Where to Eat: Seb and I enjoyed two five-star dinners. Our first night we dined at Bobby Flay’s Steak House at the Borgata, run by renowned chef and Food Network personality, Iron Chef Bobby Flay. This classic steakhouse’s signature dish is their mouth-watering Philadelphia-style strip steak. Reservations recommended.
 
 View from Hotel roomThe high-end Italian Café Martorano created by Steve Martorano in the neighbouring Harrahs Resort is a great place to spot celebrities (Jerry Springer and his crew sat at the table next to ours) and the service is impeccable. Make sure to taste their Martorano’s meatballs –even Al Pacino says they are the best in the world. Reservations recommended.
 
Beyond restaurants, bars and nightclubs in our Borgata Hotel Casino & Spa, the resort also books A-list entertainers. One night we saw Tony Bennett and Lady Gaga perform for 2,000 fans in the Borgata Event Center (we would also later bump into Gaga in The Water Club at 2 a.m., but that’s another story). While the other casinos in town also book top-notch entertainers, no question the Borgata gets the cream of the crop.
 
LGBT nightlife in Atlantic City (whose current mayor, Don Guardian, is gay) has something for everybody, from international DJs at Sand Blast AC in July to the annual Miss’d America drag pageant, created in 1994 as a spoof of the world-famous Miss America Pageant to raise funds for local LGBT charities, not to mention Bears on the Boardwalk each October. Also, be sure to check out the Rainbow Room, Atlantic City’s year-round LGBT nightspot.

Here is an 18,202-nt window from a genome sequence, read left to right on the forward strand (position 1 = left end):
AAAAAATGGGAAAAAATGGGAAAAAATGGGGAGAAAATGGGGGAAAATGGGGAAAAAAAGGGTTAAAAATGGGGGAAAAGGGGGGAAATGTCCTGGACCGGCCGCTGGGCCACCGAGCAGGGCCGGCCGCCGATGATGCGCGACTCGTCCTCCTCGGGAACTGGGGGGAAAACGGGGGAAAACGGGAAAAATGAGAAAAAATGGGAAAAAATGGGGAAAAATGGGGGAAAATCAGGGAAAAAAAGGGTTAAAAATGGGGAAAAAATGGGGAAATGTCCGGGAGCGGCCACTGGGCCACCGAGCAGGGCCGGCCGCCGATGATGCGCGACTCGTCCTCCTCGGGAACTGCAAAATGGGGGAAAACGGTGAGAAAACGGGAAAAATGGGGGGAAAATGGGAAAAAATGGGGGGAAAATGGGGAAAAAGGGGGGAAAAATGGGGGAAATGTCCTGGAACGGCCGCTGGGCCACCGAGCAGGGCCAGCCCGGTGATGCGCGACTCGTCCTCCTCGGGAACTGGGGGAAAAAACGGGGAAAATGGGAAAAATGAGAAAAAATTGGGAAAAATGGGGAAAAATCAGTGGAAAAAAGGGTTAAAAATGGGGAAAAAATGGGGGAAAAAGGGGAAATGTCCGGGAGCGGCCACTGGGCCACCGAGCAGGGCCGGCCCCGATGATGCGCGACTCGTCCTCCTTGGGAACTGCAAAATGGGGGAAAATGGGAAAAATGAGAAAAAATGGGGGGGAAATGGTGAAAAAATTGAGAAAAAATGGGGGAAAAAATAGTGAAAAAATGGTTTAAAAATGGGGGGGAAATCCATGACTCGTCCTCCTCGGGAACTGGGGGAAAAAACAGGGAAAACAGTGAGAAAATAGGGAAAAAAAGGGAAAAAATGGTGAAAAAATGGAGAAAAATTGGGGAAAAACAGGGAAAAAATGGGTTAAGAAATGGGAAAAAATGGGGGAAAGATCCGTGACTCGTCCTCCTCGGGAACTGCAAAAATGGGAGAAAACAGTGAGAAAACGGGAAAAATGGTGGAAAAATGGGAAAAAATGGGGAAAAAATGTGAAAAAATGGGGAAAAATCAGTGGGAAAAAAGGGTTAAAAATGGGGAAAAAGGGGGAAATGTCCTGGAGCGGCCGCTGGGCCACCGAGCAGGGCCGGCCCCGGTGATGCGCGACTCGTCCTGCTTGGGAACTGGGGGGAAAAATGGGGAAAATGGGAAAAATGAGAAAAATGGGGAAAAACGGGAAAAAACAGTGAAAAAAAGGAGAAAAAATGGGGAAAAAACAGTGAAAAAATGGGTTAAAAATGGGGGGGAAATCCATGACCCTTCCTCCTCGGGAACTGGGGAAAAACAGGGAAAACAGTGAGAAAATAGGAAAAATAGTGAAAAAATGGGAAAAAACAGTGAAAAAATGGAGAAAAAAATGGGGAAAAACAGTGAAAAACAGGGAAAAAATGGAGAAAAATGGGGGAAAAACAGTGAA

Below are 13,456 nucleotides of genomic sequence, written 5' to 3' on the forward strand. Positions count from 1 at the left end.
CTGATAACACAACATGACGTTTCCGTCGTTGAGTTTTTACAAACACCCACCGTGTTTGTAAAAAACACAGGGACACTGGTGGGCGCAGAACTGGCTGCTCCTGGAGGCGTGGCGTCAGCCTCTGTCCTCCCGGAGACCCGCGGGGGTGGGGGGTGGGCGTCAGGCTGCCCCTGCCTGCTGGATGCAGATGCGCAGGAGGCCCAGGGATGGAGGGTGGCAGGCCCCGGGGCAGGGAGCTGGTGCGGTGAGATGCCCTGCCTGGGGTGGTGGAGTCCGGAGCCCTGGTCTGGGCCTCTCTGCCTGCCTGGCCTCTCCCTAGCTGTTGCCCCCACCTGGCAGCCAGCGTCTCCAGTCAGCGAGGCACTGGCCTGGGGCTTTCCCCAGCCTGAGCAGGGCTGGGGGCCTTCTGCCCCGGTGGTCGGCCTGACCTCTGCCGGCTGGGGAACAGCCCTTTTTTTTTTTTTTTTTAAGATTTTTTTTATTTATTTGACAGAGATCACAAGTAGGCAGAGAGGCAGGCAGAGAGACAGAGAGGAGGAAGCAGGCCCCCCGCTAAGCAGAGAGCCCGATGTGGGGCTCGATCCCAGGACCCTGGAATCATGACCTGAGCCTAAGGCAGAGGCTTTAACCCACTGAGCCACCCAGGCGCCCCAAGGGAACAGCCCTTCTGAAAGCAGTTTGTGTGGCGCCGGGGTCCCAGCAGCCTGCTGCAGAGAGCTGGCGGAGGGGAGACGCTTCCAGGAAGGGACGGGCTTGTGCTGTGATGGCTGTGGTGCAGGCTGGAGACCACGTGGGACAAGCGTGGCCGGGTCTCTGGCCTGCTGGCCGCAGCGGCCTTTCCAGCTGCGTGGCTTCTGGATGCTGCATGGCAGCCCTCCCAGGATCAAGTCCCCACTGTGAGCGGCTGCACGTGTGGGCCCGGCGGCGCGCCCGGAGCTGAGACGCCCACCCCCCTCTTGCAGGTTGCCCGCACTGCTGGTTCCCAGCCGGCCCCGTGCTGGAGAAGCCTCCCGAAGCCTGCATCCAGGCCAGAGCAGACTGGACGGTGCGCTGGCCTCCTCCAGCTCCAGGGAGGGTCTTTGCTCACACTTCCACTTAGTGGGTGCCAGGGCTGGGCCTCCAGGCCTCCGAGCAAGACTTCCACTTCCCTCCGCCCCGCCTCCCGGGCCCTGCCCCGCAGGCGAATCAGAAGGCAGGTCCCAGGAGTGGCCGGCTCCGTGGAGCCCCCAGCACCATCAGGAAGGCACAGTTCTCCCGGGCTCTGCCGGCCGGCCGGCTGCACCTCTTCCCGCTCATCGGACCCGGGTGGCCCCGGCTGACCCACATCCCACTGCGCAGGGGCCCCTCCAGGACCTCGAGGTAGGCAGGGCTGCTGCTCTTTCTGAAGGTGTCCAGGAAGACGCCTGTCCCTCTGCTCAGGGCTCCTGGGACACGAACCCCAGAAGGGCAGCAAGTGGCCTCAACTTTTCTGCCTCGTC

On the two-hour drive from Atlantic City to New York, we pitstopped at Atlantic City’s downtown Tanger Outlets–The Walk, which features more than 100 retail outlets like Nike, Hilfiger, H&M and DKNY. I picked up two pairs of sneakers at the Adidas outlet for $60 US.
 
When we arrived in New York we got sucked into late-afternoon traffic coming out of the Lincoln Tunnel as we drove up Seventh Avenue to 42nd Street –only to find ourselves smack in Times Square with a zillion pedestrians. All I can say is thank goodness drivers are not allowed to turn right on red lights in New York City (just like in Montreal). We drove across Manhattan, then across the East River via the Queens-Midtown Tunnel to Long Island City in Queens where we stayed at the Wyndham Garden Long Island City Manhattan View Hotel.
 
Manhattan seen from QueensThe Wyndham Garden LIC isn’t a grand hotel, but it is smart, clean and practical, very reasonably priced with free wi-fi, located in a very trendy up-and-coming neighbourhood that boasts a couple dozen new restaurants located on the nearby East River waterfront, with spectacular views of the Manhattan skyline and Queensboro Bridge (especially from the rooftop bar of the neighbouring Z NYC Hotel). Most important, the hotel has secure parking and is just three blocks away from the Court Square subway station, which means one is only 20 minutes away from downtown Manhattan.